Do what thou wilt shall be the whole of the Law.
NOTE: written originally on October 5, 2008
The basis of Thelema is the Will (which is “Thelema” itself in Greek). The command “Do what thou wilt shall be the whole of the Law” (Liber AL I:40) and “There is no law beyond Do what thou wilt” (Liber AL I:60) is often distinguished from the often misunderstood and mistranslated statement of “Do what you want.” Why is “Do what thou wilt” different from “Do what you want?” and is it similar in some respects? On this point, we may examine the positive and negative aspects of Thelema/Will insofar as positive means affirming and negative means denying.
The negative aspect of “Do what thou wilt”
The negative aspect of “Do what thou wilt” and Thelema/Will in general refers to those tenets and suggestions which we may answer with a “No” or negatively. The foremost idea that Thelema says “No” to is the idea of an absolute, binding morality and any kind of moral pronouncement. In this sense, “Do what thou wilt” is nearly identical to “Do what you want” because both deny that pronouncements of “You should/ought to do this or that” are irrelevant to our concerns. This is explained succinctly by Crowley when he says,
“The formula of this law is: Do what thou wilt. Its moral aspect is simple enough in theory. Do what thou wilt does not mean Do as you please, although it implies this degree of emancipation, that it is no longer possible to say a priori that a given action is “wrong.” Each man has the right – and an absolute right – to accomplish his True Will.”
-Aleister Crowley, “The Method of Thelema”
Here Crowley asserts that “Do what thou wilt” “implies [the same] degree of emancipation” as “Do as you please” insofar as “it is no longer possible to say a priori that a given action is ‘wrong.'” This is the crux of the “negative aspect” of Thelema/Will – that one cannot argue against a certain action as bad, evil, not useful, unholy, etc. Crowley says also,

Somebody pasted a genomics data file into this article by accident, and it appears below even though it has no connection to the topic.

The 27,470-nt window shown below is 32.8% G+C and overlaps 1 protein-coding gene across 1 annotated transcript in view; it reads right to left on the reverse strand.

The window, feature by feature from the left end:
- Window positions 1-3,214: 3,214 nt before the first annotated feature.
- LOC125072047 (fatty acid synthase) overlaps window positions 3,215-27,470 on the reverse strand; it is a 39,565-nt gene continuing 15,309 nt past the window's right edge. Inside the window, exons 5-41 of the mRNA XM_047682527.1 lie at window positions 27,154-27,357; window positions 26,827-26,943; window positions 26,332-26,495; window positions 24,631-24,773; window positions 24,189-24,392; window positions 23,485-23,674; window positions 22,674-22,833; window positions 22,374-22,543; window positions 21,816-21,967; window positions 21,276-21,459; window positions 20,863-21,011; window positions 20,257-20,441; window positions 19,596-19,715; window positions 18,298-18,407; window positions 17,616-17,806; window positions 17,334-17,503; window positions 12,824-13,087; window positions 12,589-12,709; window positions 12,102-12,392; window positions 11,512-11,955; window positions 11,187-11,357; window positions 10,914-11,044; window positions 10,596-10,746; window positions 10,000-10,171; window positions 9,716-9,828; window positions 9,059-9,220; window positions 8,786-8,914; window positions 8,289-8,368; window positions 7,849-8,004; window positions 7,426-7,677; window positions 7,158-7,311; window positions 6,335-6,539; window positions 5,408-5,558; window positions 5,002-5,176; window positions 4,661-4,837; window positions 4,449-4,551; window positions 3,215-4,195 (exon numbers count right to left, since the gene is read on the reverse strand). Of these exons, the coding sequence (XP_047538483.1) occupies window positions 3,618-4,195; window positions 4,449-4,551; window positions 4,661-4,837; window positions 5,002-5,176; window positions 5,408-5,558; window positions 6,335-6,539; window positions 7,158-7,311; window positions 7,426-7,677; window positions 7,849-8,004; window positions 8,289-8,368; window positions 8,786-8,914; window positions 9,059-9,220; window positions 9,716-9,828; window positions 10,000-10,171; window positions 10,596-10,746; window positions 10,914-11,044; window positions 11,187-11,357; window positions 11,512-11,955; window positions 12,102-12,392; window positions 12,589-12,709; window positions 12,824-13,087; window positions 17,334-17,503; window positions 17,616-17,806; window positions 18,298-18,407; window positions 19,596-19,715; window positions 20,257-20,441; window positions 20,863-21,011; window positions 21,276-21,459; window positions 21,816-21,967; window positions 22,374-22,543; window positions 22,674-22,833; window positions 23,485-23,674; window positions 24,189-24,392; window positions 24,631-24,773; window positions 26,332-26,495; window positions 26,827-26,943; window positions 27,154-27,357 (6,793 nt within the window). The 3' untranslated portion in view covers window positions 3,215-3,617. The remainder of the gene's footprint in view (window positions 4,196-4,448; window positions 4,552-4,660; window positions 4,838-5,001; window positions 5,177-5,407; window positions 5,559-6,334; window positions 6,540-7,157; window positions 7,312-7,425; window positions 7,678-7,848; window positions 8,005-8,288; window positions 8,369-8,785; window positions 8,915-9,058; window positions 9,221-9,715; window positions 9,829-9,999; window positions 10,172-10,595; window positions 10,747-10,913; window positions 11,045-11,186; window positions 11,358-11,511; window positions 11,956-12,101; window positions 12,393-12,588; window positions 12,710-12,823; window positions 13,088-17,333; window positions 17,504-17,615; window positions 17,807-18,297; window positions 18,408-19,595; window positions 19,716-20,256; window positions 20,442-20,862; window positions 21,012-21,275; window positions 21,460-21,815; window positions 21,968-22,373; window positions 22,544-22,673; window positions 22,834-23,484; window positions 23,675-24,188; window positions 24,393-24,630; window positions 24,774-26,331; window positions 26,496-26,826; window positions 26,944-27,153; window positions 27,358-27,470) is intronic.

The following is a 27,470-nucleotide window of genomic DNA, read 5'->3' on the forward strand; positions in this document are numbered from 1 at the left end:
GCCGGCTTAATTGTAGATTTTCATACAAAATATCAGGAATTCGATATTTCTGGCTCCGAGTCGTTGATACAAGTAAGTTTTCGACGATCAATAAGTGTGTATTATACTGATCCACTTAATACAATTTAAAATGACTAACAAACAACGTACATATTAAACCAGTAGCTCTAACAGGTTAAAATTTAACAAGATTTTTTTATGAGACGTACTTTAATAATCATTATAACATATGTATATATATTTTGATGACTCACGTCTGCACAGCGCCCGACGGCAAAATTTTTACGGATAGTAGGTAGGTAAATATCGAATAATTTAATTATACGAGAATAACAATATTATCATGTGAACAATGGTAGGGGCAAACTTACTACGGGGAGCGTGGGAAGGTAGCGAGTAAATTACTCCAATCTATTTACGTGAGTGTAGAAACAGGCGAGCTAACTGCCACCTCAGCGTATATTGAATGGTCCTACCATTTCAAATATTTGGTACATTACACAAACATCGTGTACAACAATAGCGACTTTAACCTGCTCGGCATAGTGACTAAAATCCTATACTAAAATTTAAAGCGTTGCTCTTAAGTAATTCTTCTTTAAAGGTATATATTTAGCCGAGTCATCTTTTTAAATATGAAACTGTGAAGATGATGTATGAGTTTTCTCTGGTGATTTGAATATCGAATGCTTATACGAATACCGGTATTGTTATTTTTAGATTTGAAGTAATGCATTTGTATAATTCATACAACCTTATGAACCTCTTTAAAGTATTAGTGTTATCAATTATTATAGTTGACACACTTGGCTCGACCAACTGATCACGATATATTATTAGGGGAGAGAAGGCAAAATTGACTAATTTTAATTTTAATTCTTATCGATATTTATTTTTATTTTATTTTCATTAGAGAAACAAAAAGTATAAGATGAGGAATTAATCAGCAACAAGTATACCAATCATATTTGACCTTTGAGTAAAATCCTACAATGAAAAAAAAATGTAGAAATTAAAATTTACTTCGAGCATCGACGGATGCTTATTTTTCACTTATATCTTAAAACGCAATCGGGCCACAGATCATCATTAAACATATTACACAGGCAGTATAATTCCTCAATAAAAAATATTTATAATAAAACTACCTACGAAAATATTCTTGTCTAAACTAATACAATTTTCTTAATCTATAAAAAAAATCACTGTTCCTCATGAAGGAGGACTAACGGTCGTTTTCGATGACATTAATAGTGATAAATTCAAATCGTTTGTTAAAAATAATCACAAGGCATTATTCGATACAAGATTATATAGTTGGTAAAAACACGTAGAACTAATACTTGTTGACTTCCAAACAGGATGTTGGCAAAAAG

“There are no “standards of Right.” Ethics is balderdash. Each Star must go on its orbit. To hell with ‘moral Principle;’ there is no such thing; that is a herd-delusion, and makes men cattle.”
-Aleister Crowley, The Law is For All, II:28
Again, “there are no ‘standards of Right’ or wrong and “each Star must go on its orbit.” The fact that there are no objective, external standards firmly allows us to do whatever we Will. But this brings us to the “positive aspect” of Thelema/Will: What is it that we Will? What exactly is our particular “orbit” as a star in the Body of Infinite Space?
The positive aspect of “Do what thou wilt”
Insofar as morality and dogma are burdens upon the free exercise of one’s unique and individual Will, they are restrictions, and “the word of Sin is Restriction” (Liber AL I:41). To this we may add the “dogs of Reason” with its questions of “Why” and “Because” for the Will is supra-rational and not to be limited by it. Again, the pressing question once one has discarded the fetters of restriction in their many forms is “What is my Will?” This comes to the aspect of Will to which we may say “Yes”…
The most succinct command in this “positive aspect” is that ancient aphorism and command to “Know Thyself.” This is where “Do what thou wilt” splits apart from and is superior to the simple notion of “Do what you want” or “Do as you please.” Most people do not even know what they really want – what they really Will – and this requires an intense, continuing process of exploration and introspection. Traditionally, this is done by the methods of Magick and Yoga in Thelema. This allows us to not only control our body and mind but also explore the hidden regions and expand the understanding of ourselves to the uttermost. As Crowley says in the essay “On Thelema,” “The value of any being is determined by the quantity and quality of those parts of the universe which it has discovered, and which therefore compose its sphere of experience. It grows by extending this experience, by enlarging, as it were, this sphere.” Therefore we must use Magick, Yoga, and whatever methods we Will to explore ourselves and therefore manifest our Wills more fully, freely, purely, and perfectly.
“From [this], it should be clear that “Do what thou wilt” does not mean “Do what you like.” It is the apotheosis of Freedom; but it is also the strictest possible bond. Do what thou wilt–then do nothing else. Let nothing deflect thee from that austere and holy task. Liberty is absolute to do thy will; but seek to do any other thing whatever, and instantly obstacles must arise. Every act that is not in definite course of that one orbit is erratic, an hindrance. Will must not be two, but one.”
-Aleister Crowley, Liber II: The Message of the Master Therion
Love is the law, love under will.
See also in the series on Will in Thelema: